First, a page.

Home | Personal Injury | What Could Be More Simple Than a Broken Sidewalk Case in New York City?

What Could Be More Simple Than a Broken Sidewalk Case in New York City?

Dec 16, 2020 | Personal Injury

You might think any lawyer would be able to handle a broken sidewalk case. After all, what could be so hard about a trip and fall lawsuit? At first blush, a trip and fall might seem like an area of law that doesn’t require special expertise. However, these types of cases are some of the most complex in personal injury litigation.

So, what makes a broken sidewalk case so tricky?

Documentation and Preserving Evidence

In any sidewalk case, it’s imperative that a lawyer or investigator visit and photograph the exact location as soon as possible after the trip and fall accident.

Why? Sidewalk conditions can change or be repaired. Memorializing the defect is critical.

Equally as important is establishing the exact location of the trip and fall to determine the responsible parties to name in the lawsuit.

Determining Who to Sue

You might assume when you fall on a broken sidewalk in the City of New York that the City is liable for your injuries. While that was the case years ago, the law has changed.

Now, most abutting property owners are legally responsible for any defective conditions that gave rise to accidents in front of their building — an exception is made for one, two, or three-family houses that are not used for business purposes. In these cases, the City may still be named in the suit.

Liability can be complicated. A good lawyer knows to sue both the abutting landowner, any tenant, and the City of New York. Since there’s only a 90-day window to notify the City of a claim, it’s best to include them in the action until the status of the property is confirmed.  

Believe it or not, maintenance of the sidewalk curb is not considered part of the abutting landowner’s responsibility. This means that if you fall on a strip of concrete next to the sidewalk squares that flanks the street, the City of New York is who you need to sue.

The same is true for a tree-pit — the area cut out of the sidewalk where a tree grows is the City’s responsibility.

Pursuing a Case Against the City

As opposed to suing a private landowner, there are several disadvantages when it comes to suing the City.

Importantly, the City must be notified of your claim in writing within 90 days of the accident. Unlike a private landowner — who you have three years to sue — suit must be filed against the City within one year and 90 days of the accident. The City also gets to have a hearing with the trip and fall victim before a lawsuit can even be commenced.

Additionally, the City has its own private courtrooms throughout the five boroughs and is often given deadlines that extend well beyond those offered to private litigants. This means that lawsuits commenced against the City can drag on for a while, despite the best efforts of the victim’s lawyers.

One of the most significant advantages the City has in defending broken sidewalk trip and fall cases is that a victim must be able to prove the City had written notice of the sidewalk’s condition before the accident occurred. Without being able to demonstrate the City had “actual notice,” a victim won’t be able to recover compensation — despite how dangerous the defect was.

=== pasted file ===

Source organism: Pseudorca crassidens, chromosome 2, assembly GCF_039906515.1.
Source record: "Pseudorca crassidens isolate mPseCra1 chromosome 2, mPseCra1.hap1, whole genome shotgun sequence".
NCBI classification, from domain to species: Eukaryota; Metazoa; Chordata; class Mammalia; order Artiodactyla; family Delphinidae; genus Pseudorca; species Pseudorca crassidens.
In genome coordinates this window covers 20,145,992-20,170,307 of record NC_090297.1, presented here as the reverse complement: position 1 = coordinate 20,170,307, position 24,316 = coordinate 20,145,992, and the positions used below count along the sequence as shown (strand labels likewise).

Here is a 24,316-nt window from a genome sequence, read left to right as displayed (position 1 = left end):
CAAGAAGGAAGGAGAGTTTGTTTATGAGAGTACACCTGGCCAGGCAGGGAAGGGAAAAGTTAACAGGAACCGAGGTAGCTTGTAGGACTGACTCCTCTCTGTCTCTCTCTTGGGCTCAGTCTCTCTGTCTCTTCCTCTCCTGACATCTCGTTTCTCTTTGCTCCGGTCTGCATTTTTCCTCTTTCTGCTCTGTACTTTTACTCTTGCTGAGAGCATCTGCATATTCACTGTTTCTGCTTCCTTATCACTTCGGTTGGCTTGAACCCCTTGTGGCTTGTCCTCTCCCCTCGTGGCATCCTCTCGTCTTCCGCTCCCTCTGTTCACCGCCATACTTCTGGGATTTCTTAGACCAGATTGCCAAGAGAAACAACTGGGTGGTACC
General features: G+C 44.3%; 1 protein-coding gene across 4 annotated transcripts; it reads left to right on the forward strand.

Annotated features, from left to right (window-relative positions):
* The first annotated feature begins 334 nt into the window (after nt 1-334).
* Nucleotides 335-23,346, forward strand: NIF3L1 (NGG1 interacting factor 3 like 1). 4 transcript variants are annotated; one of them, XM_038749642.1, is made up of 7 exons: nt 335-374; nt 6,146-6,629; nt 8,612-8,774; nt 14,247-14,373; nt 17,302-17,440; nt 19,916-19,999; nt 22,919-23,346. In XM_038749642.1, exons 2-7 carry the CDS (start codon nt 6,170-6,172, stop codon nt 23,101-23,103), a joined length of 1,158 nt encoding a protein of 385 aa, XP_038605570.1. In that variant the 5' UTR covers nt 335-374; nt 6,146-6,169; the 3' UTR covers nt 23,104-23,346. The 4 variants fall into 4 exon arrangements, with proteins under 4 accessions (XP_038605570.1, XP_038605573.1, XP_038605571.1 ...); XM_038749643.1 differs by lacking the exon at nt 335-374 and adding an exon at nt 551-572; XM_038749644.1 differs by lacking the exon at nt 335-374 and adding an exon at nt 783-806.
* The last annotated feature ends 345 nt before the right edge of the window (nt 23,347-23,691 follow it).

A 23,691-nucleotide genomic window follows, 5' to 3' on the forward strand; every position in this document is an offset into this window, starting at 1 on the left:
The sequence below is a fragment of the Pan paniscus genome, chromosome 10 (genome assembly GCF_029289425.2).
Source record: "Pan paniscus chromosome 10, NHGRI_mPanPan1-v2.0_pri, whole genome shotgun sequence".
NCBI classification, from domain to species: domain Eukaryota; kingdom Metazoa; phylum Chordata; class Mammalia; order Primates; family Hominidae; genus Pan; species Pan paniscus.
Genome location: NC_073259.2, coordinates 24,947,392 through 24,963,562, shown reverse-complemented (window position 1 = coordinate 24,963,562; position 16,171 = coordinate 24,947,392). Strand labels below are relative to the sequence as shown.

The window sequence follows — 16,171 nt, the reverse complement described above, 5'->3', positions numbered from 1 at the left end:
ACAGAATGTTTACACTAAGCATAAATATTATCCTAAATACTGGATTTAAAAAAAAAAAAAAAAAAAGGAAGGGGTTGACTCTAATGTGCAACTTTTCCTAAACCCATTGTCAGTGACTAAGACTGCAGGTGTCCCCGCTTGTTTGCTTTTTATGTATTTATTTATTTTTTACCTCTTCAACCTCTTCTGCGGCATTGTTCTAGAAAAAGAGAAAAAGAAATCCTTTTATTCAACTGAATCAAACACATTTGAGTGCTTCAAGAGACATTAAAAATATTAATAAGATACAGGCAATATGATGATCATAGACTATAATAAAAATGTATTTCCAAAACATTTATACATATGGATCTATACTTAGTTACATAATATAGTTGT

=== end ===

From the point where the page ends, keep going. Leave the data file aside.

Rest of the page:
Just Because the City Can’t Be Held Liable Doesn’t Mean the Case is Lost

To get an idea of how complicated a broken sidewalk trip and fall case can get, here are some facts about a case we recently handled:

A woman was walking in the East Village after leaving a restaurant. As she made her way down the street, she tripped on a raised sidewalk that was on the property line of two abutting landowners. As a result, she fell into a tree pit next to the sidewalk that wasn’t level with the pavement. Due to the fall, she sustained severe injuries to her ankle and back.

We determined that not only should both landowners be sued, along with the City, but the restaurant/bars that were tenants should be included in the suit due to language contained in their leases.

Although there was no prior written notice to the City concerning the tree pit (and thus, no liability could be found against them), the adjacent property owners and their tenants could not escape liability.

We proved that the property owners and their tenants had constructive notice in that they knew, or should have known, about the defective sidewalk condition because it was so apparent — even though the City’s tree pit caused the raised sidewalk which led to the fall.

Bottom line: If you think you can give your sidewalk trip and fall to just any lawyer, think again. An experienced and knowledgeable attorney who knows the ins and outs of cases involving trip and falls and municipal liability can make all the difference to the outcome in your case.

Contact an Experienced New York Personal Injury Attorney

Sidewalk trip and fall accidents can result in serious and debilitating injuries. It’s critical you have an attorney on your side who can ensure you get the compensation you deserve. We regularly secure millions in compensation for our clients who have suffered personal injuries in even the most complex broken sidewalk cases in New York City.

The Edelsteins, Faegenburg & Brown LLP have extensive experience fighting for the rights of accident victims to ensure they get the maximum compensation they deserve. Located in Manhattan, we have been handling personal injury cases throughout New York City since 1937. Call to schedule a free consultation at (212) 425-1999 today.




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